The numbers become a framework for the examination of key events and relationships, and reflect the excitement of all that was happening, including the various conflicts and tactics. Of course, the end result is tragic--the duel between Burr and Hamilton that left Hamilton fatally shot. Given all of his talents and achievements as a financial wizard, it seems like a terrible waste apart from the loss on purely human terms.
The action takes place on a stage with mobile platforms with staircases and a rotating center section (scenic design by David Korins), deft lighting (design by Howell Binkley), stunning costumes that are a mix of period and contemporary (costume design by Paul Tazewell), hair and wig design by Charles G. LaPointe and sound by Nevin Steinberg. Orchestrations and music direction are by Alex Lacamoire, with arrangements by Lacamoire and Miranda. A host of others in the production realm also merit credit.
So does the Ensemble, the hard-working members of which deserve individual recognition: Carleigh Bettiol, Ariana Debose, Sydney James Harcourt, Sasha Hutchings, Thayne Jasperson, Jon Rua, Seth Stewart, Betsy Struxness and Ephraim Sykes.
A long-life can safely be predicted for this show, now scheduled at the Public through May 3, but which ultimately should turn up on Broadway. It is that special. At the Public Theater, 425 Lafayette Street. Phone: 212-967-7555.
ROCKET TO THE MOON Send This Review to a Friend
Seeing a work by Clifford Odets is always occasion, and the revival of his 1938 “Rocket to the Moon” invites a fresh evaluation. The staging, presented by The Peccadillo Theater Company, in association with La Femme Theatre Productions, is directed by Dan Wackerman, who has assembled a cast that tries hard to dig into what Odets was getting at, primarily a portrait of people trying to find a path to happiness in their lives.
The setting is the waiting room of a suite of dental offices in mid-town Manhattan during 1938, when America was still struggling with the Great Depression. The central character is dentist Ben Stark, perceptively played by Ned Eisenberg, who has been plodding along in a marriage that may have been fulfilling once, but is clearly, like his life in general, at a dead end. His wife, Belle, played with passion and outbursts of venom by Marilyn Matarrese, is clearly a ball-buster, who bosses him around, but also is a desperate woman who feels being cast aside, especially when she senses that an attractive young woman named Cleo Singer (Kate McClellan), her husband’s secretary, is an imminent threat.
As Cleo, McClellan cuts an intriguing figure, full of life and very perky, conveying an independent spirit and wanting something more in her future. Cleo has her pretenses, as we learn, but she doesn’t want to be taken for granted. Ben falls hard for her, and she represents a breath of fresh air in his stagnant life, but he isn’t the type who can easily break with the status quo and establish a new life with this younger vibrant woman. A problem in the writing is that it is difficult to imagine that things can happen that fast. Also Cleo comes across as a bit too flakey to mesmerize Ben so totally. It is a very colorful and enjoyable performance, perhaps too colorful rather than more in depth.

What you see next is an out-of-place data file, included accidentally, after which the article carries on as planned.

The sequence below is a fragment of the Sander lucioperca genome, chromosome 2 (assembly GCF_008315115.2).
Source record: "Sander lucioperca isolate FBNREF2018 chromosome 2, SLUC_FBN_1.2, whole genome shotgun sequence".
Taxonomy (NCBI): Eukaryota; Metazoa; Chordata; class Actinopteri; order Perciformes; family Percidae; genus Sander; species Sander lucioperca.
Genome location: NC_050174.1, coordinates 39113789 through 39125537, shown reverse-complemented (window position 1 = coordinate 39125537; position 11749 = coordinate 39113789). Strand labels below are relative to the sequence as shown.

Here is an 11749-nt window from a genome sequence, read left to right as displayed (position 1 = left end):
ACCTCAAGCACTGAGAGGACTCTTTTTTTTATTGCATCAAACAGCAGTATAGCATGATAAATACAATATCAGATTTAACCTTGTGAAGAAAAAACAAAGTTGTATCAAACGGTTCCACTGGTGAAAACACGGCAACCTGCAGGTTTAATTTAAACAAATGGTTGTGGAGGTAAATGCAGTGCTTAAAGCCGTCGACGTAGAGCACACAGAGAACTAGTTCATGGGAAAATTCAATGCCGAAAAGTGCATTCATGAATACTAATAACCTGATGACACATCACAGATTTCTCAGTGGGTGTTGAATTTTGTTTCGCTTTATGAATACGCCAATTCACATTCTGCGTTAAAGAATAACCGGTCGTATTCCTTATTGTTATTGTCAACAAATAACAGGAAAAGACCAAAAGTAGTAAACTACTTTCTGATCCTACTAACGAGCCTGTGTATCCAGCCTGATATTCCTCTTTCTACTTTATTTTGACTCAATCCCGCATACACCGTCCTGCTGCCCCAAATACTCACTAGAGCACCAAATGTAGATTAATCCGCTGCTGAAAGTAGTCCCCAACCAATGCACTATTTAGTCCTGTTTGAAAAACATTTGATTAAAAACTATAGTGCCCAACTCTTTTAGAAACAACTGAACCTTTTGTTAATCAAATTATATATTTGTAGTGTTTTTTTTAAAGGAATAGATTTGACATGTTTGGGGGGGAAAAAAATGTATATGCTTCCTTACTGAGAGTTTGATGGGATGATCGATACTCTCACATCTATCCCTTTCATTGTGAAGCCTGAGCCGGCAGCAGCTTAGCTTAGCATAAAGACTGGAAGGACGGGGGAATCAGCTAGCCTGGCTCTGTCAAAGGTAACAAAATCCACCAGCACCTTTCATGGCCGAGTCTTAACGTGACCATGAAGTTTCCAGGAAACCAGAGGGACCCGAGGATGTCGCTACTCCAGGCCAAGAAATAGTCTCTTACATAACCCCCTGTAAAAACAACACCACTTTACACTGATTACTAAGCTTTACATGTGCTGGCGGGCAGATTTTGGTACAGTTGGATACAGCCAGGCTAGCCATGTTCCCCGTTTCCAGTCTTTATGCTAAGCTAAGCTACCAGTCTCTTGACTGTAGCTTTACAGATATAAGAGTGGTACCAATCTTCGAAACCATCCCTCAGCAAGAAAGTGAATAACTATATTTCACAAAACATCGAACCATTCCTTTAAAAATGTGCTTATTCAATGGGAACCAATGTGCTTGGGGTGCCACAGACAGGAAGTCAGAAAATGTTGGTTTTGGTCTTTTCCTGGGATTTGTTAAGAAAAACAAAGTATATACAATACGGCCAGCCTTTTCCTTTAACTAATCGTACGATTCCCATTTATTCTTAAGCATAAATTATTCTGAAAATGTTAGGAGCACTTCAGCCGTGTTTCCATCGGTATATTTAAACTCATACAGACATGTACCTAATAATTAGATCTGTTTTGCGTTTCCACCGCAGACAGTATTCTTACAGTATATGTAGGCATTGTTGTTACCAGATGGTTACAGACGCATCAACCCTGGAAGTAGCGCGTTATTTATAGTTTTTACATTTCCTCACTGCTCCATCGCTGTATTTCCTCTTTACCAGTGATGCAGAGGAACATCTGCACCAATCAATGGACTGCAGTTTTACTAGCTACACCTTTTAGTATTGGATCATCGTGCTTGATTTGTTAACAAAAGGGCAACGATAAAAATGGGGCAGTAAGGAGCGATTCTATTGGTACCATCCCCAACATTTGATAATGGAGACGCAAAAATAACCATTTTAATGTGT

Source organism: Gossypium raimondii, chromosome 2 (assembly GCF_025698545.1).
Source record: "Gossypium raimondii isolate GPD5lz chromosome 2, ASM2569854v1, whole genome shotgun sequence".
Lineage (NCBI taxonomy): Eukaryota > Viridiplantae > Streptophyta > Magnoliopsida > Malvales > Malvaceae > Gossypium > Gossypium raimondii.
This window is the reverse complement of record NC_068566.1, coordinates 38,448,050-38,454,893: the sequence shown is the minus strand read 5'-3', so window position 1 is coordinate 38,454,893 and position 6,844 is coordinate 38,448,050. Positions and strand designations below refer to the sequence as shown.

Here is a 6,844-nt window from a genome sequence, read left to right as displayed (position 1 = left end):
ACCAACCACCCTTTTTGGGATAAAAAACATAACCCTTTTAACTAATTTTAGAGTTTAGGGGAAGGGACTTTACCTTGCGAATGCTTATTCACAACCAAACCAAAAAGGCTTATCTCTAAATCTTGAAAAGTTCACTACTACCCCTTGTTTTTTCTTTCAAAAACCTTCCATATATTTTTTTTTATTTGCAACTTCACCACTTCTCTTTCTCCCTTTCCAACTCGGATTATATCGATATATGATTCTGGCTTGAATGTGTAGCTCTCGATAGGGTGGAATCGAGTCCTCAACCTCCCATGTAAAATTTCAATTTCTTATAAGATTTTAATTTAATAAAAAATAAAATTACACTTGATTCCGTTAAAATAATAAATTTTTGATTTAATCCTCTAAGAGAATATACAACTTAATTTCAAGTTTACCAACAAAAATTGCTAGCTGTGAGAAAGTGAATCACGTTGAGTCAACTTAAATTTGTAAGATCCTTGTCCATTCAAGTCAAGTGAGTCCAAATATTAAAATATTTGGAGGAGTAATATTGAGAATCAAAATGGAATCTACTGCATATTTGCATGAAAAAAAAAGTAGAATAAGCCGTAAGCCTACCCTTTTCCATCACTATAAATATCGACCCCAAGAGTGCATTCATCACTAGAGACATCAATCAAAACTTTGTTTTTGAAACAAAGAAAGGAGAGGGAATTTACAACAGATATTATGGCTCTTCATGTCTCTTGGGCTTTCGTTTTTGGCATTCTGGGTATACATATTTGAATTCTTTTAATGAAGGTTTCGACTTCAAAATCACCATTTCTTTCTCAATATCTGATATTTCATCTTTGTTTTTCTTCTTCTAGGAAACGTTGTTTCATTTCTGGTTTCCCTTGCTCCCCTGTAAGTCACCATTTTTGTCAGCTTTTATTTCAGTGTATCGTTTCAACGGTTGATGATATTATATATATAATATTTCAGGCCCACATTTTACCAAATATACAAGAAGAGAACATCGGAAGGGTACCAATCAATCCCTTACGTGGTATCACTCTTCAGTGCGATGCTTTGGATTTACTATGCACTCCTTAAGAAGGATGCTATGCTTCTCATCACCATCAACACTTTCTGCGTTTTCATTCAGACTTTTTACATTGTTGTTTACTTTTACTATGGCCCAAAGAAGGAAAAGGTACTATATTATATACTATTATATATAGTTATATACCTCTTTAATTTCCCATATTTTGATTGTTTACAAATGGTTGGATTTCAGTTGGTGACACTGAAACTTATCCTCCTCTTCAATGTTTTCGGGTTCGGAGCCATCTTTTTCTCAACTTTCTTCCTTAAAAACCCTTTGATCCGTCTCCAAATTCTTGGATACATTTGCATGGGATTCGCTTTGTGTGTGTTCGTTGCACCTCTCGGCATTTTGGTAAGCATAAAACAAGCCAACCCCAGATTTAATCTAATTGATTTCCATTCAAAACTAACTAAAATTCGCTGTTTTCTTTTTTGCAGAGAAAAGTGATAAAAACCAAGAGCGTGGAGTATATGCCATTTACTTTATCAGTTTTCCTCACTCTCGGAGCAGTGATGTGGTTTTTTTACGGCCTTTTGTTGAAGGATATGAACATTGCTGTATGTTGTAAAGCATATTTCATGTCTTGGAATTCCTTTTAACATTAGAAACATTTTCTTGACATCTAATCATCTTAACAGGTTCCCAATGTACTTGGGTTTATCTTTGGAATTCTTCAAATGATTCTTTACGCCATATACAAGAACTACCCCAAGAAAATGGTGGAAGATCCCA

Jonathan Hadary has a flamboyantl role as Mr. Prince, Ben’s father-in-law, who hates his daughter and isn’t on speaking terms with her. Prince complicates matters by also falling in love with Cleo, setting up a conflict with Ben. Cleo considers Prince much too old for her. Odets has given Prince some elaborate speeches about life and the need to enjoy it, the sort of dialogue he also provides Ben at a climactic moment.
Supporting characters include Lou Liberatore as slimy Willy Wax, who wants to seduce Cleo with promises of helping her desire to perhaps go into show business. Larry Bull plays Phil Cooper, another dentist, and he has a major speech about the struggle to survive in the depression. It would seem that Bull is meant to convey the playwright’s intense feeling that comes closest to his political views. However, Cooper’s demeanor is so quirky that it undercuts the ability to feel deeply for him, as I believe we should when he pours out his soul. The other character is Walter “Frenchy” Jensen (Michael Keyloun), a dental manager who keeps popping in.
The play’s title symbolizes the idea of taking a risk in life and breaking free to travel a path to happiness. The characters devised by Odets provide actors with the opportunity to grab our attention. However, so much is jammed into the plot that we are asked to accept all that happens without worrying about credibility. The points are made, but this is is not the best work of Odets. Still, it is fascinating to see what he conceived in this period of his life, and the cast members certainly give it their all. At Theatre at St. Clement’s, 423 West 46th Street. Reviewed February 24, 2015.
LIVES OF THE SAINTS Send This Review to a Friend
David Ives can write very funny dialogue and conjure up daffy situations, as we can see in “Lives of the Saints,” a collection of six plays, really sketches, presented by Primary Stages in association with Jamie deRoy and Barry Feirstein. As often is the case with comedy material, the result is uneven. Some plays are funnier than others.